Philip Gutis, "Mall Scenes: Toys, Tinsel and Frenzy", NYT 11/28/1987:

Since midnight, about 10 mean and women have worked in the mall, shining floors, sweeping parking lots, polishing glass. "They are expecting a nice job from us today," said Hector L. Vazquez, assistant maintenance supervisor. "Last night, when we started, I told my people that we need the best from them"

Mr. Vazquez's plea is understandable. Today, after all, is Black Friday, believed to be among the most hectic shopping days — if not the most hectic — of the year.

And Jan Norman, "Part-time retailers go full steam; Lucrative Christmas shopping season brings out the short-term storekeepers", The Orange County Register 12/1/1987:

"It's a lot of work for a short amount of time, but you're also maximizing the return on your investment in a short time," says Holly Hefter, who with sister Deborah has opened a gift store called Elements in the Brea Mall to supplement their permanent shops in Irvine and Orange. "The day after Thanksgiving is lovingly called Black Friday by retailers because that's the day they move from red ink into the black."

Note also that those three examples are focused, explicitly or implicitly, on retail store workers. The same is true of the earliest example that I've found in the Los Angeles Times, David Wharton, "A Toy Store's Longest Day: Christmas Shopping Season Returns", 12/1/1989:

Each year, holiday shopping officially begins on the day after Thanksgiving, a day that Toys R Us officials call "Black Friday."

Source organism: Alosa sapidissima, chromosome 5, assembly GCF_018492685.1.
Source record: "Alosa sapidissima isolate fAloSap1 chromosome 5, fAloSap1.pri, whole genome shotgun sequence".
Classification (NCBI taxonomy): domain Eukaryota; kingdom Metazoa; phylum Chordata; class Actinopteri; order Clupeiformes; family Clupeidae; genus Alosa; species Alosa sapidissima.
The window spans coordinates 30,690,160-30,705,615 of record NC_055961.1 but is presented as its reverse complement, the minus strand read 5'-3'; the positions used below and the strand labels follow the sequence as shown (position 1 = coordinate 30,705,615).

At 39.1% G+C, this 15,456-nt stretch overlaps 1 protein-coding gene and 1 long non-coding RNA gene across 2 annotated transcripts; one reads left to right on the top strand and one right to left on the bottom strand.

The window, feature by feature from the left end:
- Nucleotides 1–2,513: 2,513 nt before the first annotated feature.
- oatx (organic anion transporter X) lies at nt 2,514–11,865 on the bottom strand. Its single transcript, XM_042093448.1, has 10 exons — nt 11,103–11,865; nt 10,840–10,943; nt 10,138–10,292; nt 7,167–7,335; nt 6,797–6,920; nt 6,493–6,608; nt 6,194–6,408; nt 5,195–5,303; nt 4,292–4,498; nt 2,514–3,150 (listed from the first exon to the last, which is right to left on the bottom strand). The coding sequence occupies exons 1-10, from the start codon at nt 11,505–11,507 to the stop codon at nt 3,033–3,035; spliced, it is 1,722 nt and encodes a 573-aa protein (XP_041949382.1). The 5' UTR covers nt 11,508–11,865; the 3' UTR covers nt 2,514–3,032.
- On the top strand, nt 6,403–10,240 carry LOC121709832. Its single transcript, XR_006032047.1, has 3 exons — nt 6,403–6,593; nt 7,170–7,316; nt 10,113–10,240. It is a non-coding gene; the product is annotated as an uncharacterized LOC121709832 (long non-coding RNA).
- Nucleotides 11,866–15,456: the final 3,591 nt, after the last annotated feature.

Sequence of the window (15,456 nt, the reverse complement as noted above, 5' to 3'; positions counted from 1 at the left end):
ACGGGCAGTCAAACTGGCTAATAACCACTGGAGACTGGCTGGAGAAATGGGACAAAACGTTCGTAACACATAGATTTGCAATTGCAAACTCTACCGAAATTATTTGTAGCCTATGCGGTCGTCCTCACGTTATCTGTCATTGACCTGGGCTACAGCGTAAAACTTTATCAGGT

In 1993, the Washington Post is still treating the term as a piece of retailers' jargon (Kirstin Downey-Grimsley, "The Friday That Foretells Success", 11/27/1993:

Sally Gere, 46, and her friend Laura Oliff Maxey, 44, yesterday braved the holiday crowds at the Fashion Centre at Pentagon City, striding through a sun-drenched atrium bedecked with dangling cherubs, hoping to get some quick Christmas shopping done.

Conventional wisdom would call them foolhardy, because most people believe that the infamous Day After Thanksgiving — the day known by retailers as Black Friday because it shifts their balance sheets into the black is the most traffic-clossed, shopping-crazed, parking-starved episode of the holiday season.

Examples remain sparse through the early 1990s. The earliest use in the Atlanta Journal-Constitution seems to be in 1991 (Robert Berry, "The Buying Season: Prime time at the mall", 11/28/1991):